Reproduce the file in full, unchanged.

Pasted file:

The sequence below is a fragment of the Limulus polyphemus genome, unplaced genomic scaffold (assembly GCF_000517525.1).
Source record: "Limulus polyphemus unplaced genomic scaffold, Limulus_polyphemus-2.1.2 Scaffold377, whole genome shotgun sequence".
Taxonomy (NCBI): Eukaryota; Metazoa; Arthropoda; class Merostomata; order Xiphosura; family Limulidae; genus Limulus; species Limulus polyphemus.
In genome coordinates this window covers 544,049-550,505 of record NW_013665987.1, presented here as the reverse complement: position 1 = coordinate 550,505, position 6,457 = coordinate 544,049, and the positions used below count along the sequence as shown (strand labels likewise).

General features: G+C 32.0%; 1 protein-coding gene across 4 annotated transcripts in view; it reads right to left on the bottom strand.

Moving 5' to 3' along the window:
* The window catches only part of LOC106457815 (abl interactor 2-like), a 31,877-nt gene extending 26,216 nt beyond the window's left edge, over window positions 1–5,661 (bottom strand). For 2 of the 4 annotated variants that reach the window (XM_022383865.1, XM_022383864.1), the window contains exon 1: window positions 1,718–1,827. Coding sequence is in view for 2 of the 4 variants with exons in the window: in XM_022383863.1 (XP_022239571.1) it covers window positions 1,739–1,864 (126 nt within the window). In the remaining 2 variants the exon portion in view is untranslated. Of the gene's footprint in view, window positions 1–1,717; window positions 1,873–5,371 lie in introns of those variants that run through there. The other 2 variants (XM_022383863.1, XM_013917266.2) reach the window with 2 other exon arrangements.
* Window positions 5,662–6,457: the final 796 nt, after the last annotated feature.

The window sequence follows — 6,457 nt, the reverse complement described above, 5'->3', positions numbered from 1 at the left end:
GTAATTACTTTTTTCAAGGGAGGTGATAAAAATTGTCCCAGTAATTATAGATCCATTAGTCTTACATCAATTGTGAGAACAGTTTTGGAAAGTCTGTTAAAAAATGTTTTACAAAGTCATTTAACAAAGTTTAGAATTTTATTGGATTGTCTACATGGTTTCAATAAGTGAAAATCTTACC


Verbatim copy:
The sequence below is a fragment of the Limulus polyphemus genome, unplaced genomic scaffold (assembly GCF_000517525.1).
Source record: "Limulus polyphemus unplaced genomic scaffold, Limulus_polyphemus-2.1.2 Scaffold377, whole genome shotgun sequence".
Taxonomy (NCBI): Eukaryota; Metazoa; Arthropoda; class Merostomata; order Xiphosura; family Limulidae; genus Limulus; species Limulus polyphemus.
In genome coordinates this window covers 544,049-550,505 of record NW_013665987.1, presented here as the reverse complement: position 1 = coordinate 550,505, position 6,457 = coordinate 544,049, and the positions used below count along the sequence as shown (strand labels likewise).

General features: G+C 32.0%; 1 protein-coding gene across 4 annotated transcripts in view; it reads right to left on the bottom strand.

Moving 5' to 3' along the window:
* The window catches only part of LOC106457815 (abl interactor 2-like), a 31,877-nt gene extending 26,216 nt beyond the window's left edge, over window positions 1–5,661 (bottom strand). For 2 of the 4 annotated variants that reach the window (XM_022383865.1, XM_022383864.1), the window contains exon 1: window positions 1,718–1,827. Coding sequence is in view for 2 of the 4 variants with exons in the window: in XM_022383863.1 (XP_022239571.1) it covers window positions 1,739–1,864 (126 nt within the window). In the remaining 2 variants the exon portion in view is untranslated. Of the gene's footprint in view, window positions 1–1,717; window positions 1,873–5,371 lie in introns of those variants that run through there. The other 2 variants (XM_022383863.1, XM_013917266.2) reach the window with 2 other exon arrangements.
* Window positions 5,662–6,457: the final 796 nt, after the last annotated feature.

The window sequence follows — 6,457 nt, the reverse complement described above, 5'->3', positions numbered from 1 at the left end:
GTAATTACTTTTTTCAAGGGAGGTGATAAAAATTGTCCCAGTAATTATAGATCCATTAGTCTTACATCAATTGTGAGAACAGTTTTGGAAAGTCTGTTAAAAAATGTTTTACAAAGTCATTTAACAAAGTTTAGAATTTTATTGGATTGTCTACATGGTTTCAATAAGTGAAAATCTTACC